The yellow irises came first, then the blue-violet ones. I've always loved the clashing ranks of their green swords on a windy day.
For today's Garden Sprawl, this tale from The Desert Fathers may seem pertinent:
XXIII. There were two brethren, monks, that lived together in a cell, whose humility and patience were the praise of many, even among the Fathers. A certain saintly man, hearing of them, wished to prove if their humility was sincere and perfect: so he came to visit them. They welcomed him joyfully and when the wonted prayers and psalms were ended, he went out of doors and saw a little garden where they grew their vegetables. And he caught up a stick, and set to with all his might to beat and break down the herbs, till not one was left. The brothers saw him but said not a word, nor were their faces vexed or downcast. He came again into the cell, and when Vespers was said, they bowed before him, saying: "If you will suffer it, master, we shall go and cook and eat the cabbage that is left, because this is the time that we have our meal." Then the old man bowed before them, saying: "I thank my God, for that I see the Holy Ghost rest upon you: and I exhort and entreat you, brothers beloved, that ye keep to the end this virtue of holy humility and patience, for it shall be your greatness and glory in heaven in the sight of God."
I'm trying to imagine someone coming along with a stick and trashing all my cabbages - or lettuce,
or various others:
Those two monks were not quietistic phonies, that's for sure. That test was the real thing.
Here are my three lingonberry bushes:
The small one on the left is a wild one, as opposed to the two cultivars on the right. I have found lingonberry hard to come by. But I'm trying to get as many different ones as possible, and plant a good long curving row of them in the front in a raised bed faced with rock.
The lingonberry bush will spread out more by underground rhizomes, but it will only go so far, which is nice. It remains a small compact shrub that is evergreen, and it generally has very polished looking leaves, though the one on the far right (Koralle) has narrower, more lightly coloured leaves and less of a shine.
They put out clusters of tiny, white/pink hanging bell flowers. I've smelled the flowers on the ones I'm growing, and they have an elusive candy smell. I've read that lingonberry is self-fertile but produces far more berries when cross-pollinated with another cultivar. Hence my wanting to get many sorts of them. Pollination is by bees.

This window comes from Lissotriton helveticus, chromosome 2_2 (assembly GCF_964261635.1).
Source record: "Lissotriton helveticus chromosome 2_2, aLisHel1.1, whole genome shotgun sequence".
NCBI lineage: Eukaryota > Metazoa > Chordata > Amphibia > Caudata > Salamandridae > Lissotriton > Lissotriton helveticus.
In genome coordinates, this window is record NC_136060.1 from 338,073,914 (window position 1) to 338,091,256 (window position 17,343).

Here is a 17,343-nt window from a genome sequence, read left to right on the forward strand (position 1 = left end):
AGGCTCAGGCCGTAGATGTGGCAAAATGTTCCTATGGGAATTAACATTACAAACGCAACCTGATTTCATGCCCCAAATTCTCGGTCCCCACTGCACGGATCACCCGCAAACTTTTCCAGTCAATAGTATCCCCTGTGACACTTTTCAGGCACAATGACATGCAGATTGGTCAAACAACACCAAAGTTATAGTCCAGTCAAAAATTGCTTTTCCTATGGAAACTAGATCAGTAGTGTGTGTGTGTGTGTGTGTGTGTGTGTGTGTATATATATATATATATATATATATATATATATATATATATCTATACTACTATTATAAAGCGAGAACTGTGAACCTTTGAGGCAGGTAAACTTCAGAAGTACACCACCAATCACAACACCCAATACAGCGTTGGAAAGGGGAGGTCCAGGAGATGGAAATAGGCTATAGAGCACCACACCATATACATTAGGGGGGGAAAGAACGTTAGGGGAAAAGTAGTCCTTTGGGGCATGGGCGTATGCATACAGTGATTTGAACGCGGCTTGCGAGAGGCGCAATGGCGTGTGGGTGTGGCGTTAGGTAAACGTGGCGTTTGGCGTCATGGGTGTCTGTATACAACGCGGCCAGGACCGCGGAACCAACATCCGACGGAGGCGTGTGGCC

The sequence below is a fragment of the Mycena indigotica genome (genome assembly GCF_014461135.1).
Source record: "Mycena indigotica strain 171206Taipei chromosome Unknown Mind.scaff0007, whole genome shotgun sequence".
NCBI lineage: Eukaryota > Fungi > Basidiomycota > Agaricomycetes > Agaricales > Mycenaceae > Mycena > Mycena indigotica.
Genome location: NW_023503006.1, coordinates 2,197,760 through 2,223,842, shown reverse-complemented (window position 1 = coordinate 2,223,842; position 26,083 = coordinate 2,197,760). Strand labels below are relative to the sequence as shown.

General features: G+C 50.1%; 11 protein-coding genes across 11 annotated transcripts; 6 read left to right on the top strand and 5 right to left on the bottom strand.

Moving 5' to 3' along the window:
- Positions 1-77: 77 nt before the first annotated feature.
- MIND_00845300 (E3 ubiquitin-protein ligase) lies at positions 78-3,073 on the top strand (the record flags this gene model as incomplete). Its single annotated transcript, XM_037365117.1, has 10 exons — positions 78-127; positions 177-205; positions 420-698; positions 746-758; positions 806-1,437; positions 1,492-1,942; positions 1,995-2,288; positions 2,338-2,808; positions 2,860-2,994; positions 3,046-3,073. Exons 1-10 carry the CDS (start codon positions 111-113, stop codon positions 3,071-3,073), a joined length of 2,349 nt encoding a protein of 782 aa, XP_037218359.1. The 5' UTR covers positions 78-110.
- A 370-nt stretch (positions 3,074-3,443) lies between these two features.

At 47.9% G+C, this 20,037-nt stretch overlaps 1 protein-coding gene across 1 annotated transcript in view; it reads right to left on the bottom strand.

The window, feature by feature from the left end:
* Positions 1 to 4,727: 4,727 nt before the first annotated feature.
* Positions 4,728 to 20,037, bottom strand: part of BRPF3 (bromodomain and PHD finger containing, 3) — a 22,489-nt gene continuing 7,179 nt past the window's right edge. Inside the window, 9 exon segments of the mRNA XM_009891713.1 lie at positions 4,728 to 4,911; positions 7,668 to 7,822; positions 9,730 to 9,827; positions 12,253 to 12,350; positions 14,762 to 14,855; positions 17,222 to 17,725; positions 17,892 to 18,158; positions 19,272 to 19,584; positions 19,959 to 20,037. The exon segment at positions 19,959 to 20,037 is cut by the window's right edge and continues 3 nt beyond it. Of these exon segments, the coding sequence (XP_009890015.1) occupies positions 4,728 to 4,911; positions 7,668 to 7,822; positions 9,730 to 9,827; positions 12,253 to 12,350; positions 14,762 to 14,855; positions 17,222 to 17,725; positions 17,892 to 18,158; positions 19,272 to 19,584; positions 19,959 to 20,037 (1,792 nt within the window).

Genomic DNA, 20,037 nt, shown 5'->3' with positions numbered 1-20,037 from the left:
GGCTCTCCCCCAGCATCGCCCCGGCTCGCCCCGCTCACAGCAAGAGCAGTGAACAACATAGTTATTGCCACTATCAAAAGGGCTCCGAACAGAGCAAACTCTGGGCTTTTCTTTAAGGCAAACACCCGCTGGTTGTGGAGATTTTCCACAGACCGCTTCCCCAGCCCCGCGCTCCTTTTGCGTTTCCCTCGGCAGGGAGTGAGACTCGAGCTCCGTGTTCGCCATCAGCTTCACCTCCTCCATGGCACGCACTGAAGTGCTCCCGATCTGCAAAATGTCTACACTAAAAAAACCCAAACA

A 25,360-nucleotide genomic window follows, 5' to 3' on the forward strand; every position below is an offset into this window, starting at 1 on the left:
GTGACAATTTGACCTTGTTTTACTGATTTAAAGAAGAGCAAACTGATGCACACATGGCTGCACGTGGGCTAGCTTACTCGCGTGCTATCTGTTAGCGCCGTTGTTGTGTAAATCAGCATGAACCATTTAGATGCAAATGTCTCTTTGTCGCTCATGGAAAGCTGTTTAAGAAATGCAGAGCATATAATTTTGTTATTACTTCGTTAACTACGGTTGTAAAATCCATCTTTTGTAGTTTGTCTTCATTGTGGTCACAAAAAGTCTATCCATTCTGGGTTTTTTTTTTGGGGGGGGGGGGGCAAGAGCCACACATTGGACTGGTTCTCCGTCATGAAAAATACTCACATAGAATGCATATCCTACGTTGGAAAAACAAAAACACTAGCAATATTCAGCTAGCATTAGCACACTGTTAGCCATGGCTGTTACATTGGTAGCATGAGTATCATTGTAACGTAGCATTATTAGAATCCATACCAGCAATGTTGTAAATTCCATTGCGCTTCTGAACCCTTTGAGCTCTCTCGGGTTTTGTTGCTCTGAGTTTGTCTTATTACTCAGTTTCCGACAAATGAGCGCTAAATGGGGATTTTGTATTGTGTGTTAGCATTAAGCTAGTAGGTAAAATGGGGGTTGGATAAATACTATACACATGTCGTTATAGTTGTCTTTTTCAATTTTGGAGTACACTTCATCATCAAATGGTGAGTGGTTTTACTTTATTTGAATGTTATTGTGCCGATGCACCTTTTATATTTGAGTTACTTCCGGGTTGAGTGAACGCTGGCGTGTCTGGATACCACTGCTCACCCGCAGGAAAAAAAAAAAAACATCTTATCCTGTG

The lingonberry has a long tradition in various cultures, like with the natives of my province, but most familiarly in Scandinavian culture. It is like a cranberry but pea-size; but unlike the pucker-inducing, out-of-hand cranberry it has more sugar even than the blueberry, but equal acid as the cranberry. This means that the lingonberry is still tart, but far more edible out of hand, especially at peak ripeness. I understand it has a real wonderful tang.
Of course, it is one of those plants us northerners can gloat in that can't be grown very far south where it doesn't get cool often enough, and where the warmth is too consistently warm for it. But where I live, one can also grow these:
Fig trees. This one is a Desert King, the prime fig tree (of the select few that can be grown here) for southern B.C. I'm debating how I should grow it; as a multi-stemmed shrub or standard tree; in the ground, or in some kind of rock pot.
One can also, if one does it right and in the right climactic zones, grow kiwifruit. We have a very unique climate. Very good for berry-growing.
This is what I love about oak trees:
The old dead leaves still cling to the tree when the new leaves come out. There's something about it that I like.
As a bit of follow up to last Friday's post on herbs, here's some mountain mint, starting to flower:
Here's some Hyssop:
There's this house in the town where I live. An old couple lives in it, and every year they grow a lot of vegetables (and fruit by the looks of the trees) on their property.
This year I finally saw them when they were working the dirt. There was an old man doing what he could in a wheelchair; an old lady looking on, and another old man standing and wielding a hoe as though he was barely able to lift it. Yet they grow tons of stuff. I imagine their pantry must be loaded with canned goods from down the years.
Annually seeing their garden(s) grow is one of the few humble, pleasant sights to see in this town, which seems to be changing for the worse [Man shot dead in the bathroom of the strip bar a few weeks ago, across from which is now a tattoo/piercing studio, and down the street from them, one of those high end Harley bike shops. They're all one sub-culture.] - for the worse, of course, in tandem with the million dollar rejuvenation/upgrade/facelift of the main area that many generations ago was the hub for the entire province.
But back to my own garden. The temperature here has been steadily in the high 20's, pushing into mid 30's (that's celsius) without rain or cloud. Just last Saturday I planted my beans:
and the Thursday and Friday before that Saturday, I planted the beets:
I thought I wasn't going to bother with melons this year, but I was at a nursery waiting in line and some packets nearby caught my attention. They are Minnesota Midget, a muskmelon, or what we falsely call cantaloupe. I'm growing them in two large containers, as theses ones are not prone to spreading very far. The melons are small but tasty, and quick to mature; perfect for northen climates.